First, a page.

The struggles I have with them are why I created my Wonky Block Box. They can have a fresh outlook on a quilt when they have a purpose. These can go to my swap partner and she can elect to use all four or just two. 

The Animal Spirit Guide Swap for the March Equinox partner I have likes pink. My plan is to make up a small fabric box (Yes, I love them) and see which of the Spring Animals shows up more on the box. There are Frogs, Dragonflies, Squirrels, Owls, and Songbirds to chose from. It will be a perfect use for the leftover fabric.

My expectations for myself are never going to be low. I think I will push myself into the after-life!

Sunday, February 15, 2015

Cutting Edges

I spent time in the front garden today, watering, weeding, amending the soil, pruning, laying rock, and checking out the water fall feature.  I am going to leave it on the sidewalk as a way to monitor its operation. The birds seem to enjoy what I am doing out there and soon enough they will be building nests. I want to get all the gardens cleaned up from the Winter that we never had in case it rains or in case it turns cold again.

Inside, my quilting efforts were all about cutting. The little 6" block pattern for the Calico Spool needed to be fussy cut using that cute baby-grrrl pink fabric. I am not sure this is what my partner wants. Cute, however, is what she will get. There are five pieces to the spool; four half square triangles (HST) and the middle section which makes up the spool look. It took me a bit of time to cut them so they fit together. Fussy cutting is an art that is all about placement.

Then, I turned my attention back to paper piecing cats and started cutting the first two pieces of each part of the 11 blocks for row 12. Some start pieces with the black fabric, and some start with the batik. Therefore, its 22 pieces of black and 22 pieces of batik, and then the first stitches joining them. Pinning, pressing, piecing. I think its getting easier to do them backwards and upside down. Also, there seems to be less waste. 

While pictures help, I guess I would rather wait to finish than to show cut by cut and seam by seam. Quilting is more about the process, even though results also make a difference. Its a slow process which is why my work isn't as fast as a factory sweat shop might be. 

One last thing I was cutting were the postage stamps from the swaps. I am not a stamp collector, but early on, I got a postcard from one of my partners using cancelled stamps glued together in rows and cut on a diagonal. She just glued them onto card stock and cut it to a 4 x 6 standard postcard size. It was really creative and simple to recycle them for someone else to enjoy them before they get tossed.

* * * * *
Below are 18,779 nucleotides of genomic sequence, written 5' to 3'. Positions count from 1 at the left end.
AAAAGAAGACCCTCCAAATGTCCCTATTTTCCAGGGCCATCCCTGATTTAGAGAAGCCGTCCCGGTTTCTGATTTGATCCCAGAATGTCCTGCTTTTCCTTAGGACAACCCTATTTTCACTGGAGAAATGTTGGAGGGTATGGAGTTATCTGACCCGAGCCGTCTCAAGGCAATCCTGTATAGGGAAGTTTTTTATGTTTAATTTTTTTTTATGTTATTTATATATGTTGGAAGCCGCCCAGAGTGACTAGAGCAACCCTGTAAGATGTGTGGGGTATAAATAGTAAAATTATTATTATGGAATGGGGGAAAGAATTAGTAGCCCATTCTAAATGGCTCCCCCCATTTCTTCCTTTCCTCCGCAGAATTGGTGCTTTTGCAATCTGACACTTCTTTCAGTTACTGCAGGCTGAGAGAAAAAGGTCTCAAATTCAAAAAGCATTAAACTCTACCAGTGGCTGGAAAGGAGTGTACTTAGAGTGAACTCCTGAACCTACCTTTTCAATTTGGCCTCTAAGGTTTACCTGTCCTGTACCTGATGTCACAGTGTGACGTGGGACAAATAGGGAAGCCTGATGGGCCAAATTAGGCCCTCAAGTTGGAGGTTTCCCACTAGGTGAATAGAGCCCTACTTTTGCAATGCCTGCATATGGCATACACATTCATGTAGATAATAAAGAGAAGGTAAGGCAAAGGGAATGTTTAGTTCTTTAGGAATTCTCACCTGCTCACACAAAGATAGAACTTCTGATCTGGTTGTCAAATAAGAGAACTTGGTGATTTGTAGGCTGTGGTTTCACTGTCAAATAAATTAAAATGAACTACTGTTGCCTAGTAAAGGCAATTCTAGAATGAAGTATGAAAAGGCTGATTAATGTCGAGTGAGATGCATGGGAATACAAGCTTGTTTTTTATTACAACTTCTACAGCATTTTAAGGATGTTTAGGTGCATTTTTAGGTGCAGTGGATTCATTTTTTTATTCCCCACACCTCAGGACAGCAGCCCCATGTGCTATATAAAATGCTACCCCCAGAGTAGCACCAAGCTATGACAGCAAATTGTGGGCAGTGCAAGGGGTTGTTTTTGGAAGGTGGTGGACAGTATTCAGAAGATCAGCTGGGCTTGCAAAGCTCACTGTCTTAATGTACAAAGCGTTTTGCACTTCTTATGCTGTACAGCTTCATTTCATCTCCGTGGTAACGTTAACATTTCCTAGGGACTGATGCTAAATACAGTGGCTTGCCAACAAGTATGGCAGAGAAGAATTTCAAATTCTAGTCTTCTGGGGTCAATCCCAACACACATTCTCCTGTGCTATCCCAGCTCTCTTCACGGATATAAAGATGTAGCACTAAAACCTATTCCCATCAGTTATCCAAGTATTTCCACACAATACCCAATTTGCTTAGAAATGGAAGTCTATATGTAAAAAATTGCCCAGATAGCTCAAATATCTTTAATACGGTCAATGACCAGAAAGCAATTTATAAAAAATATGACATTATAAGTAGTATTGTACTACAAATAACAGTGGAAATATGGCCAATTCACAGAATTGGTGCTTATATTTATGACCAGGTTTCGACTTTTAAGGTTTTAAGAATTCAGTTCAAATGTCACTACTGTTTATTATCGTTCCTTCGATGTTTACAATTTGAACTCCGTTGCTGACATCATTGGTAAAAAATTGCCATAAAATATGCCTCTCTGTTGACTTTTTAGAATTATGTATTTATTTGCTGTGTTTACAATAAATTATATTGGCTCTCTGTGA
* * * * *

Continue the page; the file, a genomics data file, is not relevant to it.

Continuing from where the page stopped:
With all my projects, as I finish them, I will take pictures. 

To Do List

I thought about this next week. What I am able to do in the world emanates from who I am, not what I wish I was. I can only do what only I can do.

All the work outside goes slower than it did when I was five years younger. I plan more, and portion out the work.

I have several quilting projects out on my workstation. My new partner for the 6" block swap wants a Spool block with pink and a cream background suitable for her 1-yr-old Great-granddaughter. I bought this very darling pink with sweet little animals on it. Not sure about the cream part, and may try to find something just a little lighter. These pieces suddenly look beige.

I am still working on the machine quilting for Sophia's Summer quilt. My goal is to finish all those lines and add the binding. At that point, it becomes a good project to hold for that 2-3 weeks my machine is in the shop for servicing.

And of course, there is row 12 on the Cat Paper Piecing project. That row is another with 11 blocks to it, so takes several days to complete. This particular batik has a nice marbled look to it, and I do want to make sure that comes through on the blocks.

A fun project takes me into embroidery. I joined a Halloween swap that makes a Tombstone Pillow. This is such an exciting project, because who would ever think of having a 12 x 10 Tombstone Pillow as a decoration? I pulled out gray fabrics and embroidery threads, and want to give it a go. One for the swap and at least two for my family. I still have pillow stuffing and these are just too sweet!